Defining Moment

Our View: A Justice Dept. Probe Of Cia Torture Would Show No One Is Above The Law

August 13, 2009

If, as appears likely, Attorney General Eric Holder goes ahead with the appointment of a special prosecutor to investigate CIA abuses in the interrogation of terrorist suspects, the move could prove a defining moment for the administration of President Barack Obama. Mr. Obama came into office promising to focus on the future, not the past, and he has repeatedly indicated his desire to avoid bitter partisan recriminations over the policies of his predecessor that might distract from his agenda.

Yet having named the independent-minded Mr. Holder as the nation's top law enforcement officer, Mr. Obama may now find he has less than complete control over how events play out. Mr. Holder seems little inclined to run the Justice Department as a satellite office of the White House, a big change from the previous administration, given recently released e-mails showing the depth of former Bush political adviser Karl Rove's involvement in the firing of U.S. attorneys who failed to toe the partisan line.

Mr. Holder is said to have been deeply disturbed by a 2004 CIA inspector general's report that suggested agency operatives in some cases went well beyond even the extremely permissive legal limits on prisoner treatment drafted by Bush administration lawyers. At the same time, he has insisted that any investigation be narrowly focused only on those those who clearly broke the law, a position Mr. Obama himself has endorsed.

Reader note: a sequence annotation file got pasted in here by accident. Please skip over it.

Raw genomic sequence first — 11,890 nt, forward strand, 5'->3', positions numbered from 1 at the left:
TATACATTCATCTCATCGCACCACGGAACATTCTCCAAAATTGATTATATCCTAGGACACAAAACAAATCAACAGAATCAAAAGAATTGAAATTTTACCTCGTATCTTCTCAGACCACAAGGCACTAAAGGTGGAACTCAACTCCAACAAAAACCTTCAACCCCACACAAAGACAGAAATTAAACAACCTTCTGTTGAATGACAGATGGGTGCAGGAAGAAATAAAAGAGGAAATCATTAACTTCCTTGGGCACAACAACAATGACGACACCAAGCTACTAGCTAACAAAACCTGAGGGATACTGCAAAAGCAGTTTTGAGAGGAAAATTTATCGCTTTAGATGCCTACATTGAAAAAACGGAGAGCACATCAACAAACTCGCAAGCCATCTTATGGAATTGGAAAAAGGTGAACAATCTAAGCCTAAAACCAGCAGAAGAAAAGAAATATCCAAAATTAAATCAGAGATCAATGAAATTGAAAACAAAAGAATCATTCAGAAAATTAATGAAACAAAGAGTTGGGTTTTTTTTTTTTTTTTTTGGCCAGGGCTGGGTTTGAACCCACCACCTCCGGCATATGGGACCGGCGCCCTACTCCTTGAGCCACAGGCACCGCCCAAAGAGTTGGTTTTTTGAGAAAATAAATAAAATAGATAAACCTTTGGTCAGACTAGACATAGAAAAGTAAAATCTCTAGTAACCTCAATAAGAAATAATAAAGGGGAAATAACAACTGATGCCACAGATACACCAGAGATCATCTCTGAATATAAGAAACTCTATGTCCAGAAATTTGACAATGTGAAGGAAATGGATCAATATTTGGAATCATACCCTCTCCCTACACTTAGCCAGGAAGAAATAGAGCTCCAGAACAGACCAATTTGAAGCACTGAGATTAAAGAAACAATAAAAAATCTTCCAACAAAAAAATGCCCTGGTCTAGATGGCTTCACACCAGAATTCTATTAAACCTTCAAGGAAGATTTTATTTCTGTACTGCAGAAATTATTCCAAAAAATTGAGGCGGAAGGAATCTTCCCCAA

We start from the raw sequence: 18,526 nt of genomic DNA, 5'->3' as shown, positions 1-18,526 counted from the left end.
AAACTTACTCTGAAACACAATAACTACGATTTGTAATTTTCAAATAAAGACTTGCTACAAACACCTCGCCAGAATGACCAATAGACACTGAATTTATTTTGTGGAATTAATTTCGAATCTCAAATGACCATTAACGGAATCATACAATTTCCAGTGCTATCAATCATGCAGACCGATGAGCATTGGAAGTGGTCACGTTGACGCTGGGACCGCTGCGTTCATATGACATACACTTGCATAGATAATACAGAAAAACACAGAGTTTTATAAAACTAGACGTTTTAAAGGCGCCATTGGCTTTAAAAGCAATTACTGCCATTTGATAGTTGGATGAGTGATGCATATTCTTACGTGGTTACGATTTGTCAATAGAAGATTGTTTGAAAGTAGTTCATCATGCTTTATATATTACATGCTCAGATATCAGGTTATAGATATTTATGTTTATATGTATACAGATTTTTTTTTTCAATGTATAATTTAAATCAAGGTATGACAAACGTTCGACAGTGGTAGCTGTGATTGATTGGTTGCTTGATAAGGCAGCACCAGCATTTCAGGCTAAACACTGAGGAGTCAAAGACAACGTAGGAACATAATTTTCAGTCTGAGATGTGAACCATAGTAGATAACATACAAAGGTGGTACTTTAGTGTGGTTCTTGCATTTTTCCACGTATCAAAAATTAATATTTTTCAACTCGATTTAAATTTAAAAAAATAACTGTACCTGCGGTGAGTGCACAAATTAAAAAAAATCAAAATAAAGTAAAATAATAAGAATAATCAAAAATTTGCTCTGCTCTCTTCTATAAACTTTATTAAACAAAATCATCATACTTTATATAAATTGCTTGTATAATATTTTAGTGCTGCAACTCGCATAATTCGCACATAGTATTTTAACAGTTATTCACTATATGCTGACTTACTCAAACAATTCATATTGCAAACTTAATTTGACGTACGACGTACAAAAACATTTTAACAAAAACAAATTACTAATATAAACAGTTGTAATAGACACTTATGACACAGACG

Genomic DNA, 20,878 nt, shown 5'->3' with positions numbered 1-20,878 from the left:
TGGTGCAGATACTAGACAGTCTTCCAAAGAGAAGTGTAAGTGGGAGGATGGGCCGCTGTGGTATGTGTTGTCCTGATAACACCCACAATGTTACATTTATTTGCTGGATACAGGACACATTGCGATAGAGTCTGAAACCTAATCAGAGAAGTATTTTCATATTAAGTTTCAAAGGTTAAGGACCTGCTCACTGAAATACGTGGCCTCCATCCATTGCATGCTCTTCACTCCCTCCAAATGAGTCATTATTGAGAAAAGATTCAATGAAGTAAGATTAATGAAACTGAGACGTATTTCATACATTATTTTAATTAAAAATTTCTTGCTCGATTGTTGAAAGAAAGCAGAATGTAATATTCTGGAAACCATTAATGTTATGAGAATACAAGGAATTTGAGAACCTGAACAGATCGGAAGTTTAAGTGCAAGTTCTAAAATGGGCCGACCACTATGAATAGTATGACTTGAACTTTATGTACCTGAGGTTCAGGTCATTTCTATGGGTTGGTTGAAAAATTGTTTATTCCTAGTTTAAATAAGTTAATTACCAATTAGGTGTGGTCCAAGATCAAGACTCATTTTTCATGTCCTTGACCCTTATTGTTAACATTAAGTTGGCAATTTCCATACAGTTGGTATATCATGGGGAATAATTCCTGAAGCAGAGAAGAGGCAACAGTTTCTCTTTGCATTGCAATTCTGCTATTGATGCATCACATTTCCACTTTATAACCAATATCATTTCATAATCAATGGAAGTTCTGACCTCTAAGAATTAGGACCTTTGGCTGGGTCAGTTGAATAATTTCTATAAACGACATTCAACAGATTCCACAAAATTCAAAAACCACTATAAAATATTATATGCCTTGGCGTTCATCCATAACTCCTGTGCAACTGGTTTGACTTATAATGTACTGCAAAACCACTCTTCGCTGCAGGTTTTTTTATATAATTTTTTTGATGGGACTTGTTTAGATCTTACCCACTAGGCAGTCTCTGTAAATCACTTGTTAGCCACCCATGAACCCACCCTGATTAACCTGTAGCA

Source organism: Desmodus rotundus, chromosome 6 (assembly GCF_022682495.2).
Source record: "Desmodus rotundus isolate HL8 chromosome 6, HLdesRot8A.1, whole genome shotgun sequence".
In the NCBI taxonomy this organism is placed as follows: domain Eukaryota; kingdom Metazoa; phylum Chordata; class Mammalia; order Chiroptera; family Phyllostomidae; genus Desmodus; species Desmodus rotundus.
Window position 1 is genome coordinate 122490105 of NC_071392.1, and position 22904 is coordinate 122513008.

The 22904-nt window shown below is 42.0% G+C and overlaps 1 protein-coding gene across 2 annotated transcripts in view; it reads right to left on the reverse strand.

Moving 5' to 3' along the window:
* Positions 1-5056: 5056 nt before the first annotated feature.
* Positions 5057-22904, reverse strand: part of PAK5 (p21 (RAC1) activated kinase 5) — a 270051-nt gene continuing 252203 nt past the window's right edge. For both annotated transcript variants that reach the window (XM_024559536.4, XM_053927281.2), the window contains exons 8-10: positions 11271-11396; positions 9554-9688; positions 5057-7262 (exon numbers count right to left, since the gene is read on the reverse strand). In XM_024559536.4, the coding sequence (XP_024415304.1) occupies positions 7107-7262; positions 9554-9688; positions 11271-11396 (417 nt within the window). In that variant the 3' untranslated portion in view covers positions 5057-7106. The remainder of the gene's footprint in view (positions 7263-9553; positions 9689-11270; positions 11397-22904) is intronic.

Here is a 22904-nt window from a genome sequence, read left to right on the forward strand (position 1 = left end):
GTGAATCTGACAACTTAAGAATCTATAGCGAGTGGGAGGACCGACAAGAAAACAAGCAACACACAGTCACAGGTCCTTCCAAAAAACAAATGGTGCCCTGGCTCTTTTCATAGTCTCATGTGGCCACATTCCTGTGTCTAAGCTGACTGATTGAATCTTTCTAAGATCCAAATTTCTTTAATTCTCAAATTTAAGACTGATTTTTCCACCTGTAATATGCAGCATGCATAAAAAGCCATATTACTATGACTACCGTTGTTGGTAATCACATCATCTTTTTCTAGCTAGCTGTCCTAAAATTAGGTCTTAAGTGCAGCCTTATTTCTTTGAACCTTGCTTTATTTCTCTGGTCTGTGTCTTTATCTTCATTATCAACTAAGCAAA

Even so, the consequences of initiating such a probe are unpredictable. For one thing, the difficulties of obtaining convictions could be formidable. According to former government lawyers with knowledge of the cases, evidence had been lost or mishandled, witnesses have disappeared and records are in disarray.

Moreover, last month a panel of six former U.S. attorneys general warned the whole effort could be counterproductive if it served merely to stoke partisan resentments by singling out a few low-level operatives for punishment while leaving their superiors unscathed. On the other hand, an open-ended investigation that went after top officials would likely create exactly the sort of political firestorm that both Mr. Holder and Mr. Obama say they wish to avoid.

Whatever Mr. Holder ultimately decides will set the tone not only for his Justice Department but for the Obama administration as a whole. Having started down this path, there's no easy way for him to turn back. At minimum, appointing a special prosecutor would send a clear signal that no one - including the CIA - is above the law. And in choosing to uphold the law, rather than follow the political winds blowing from the White House, Mr. Holder would also demonstrate a laudable intent to keep his own counsel on a matter of supreme national importance.

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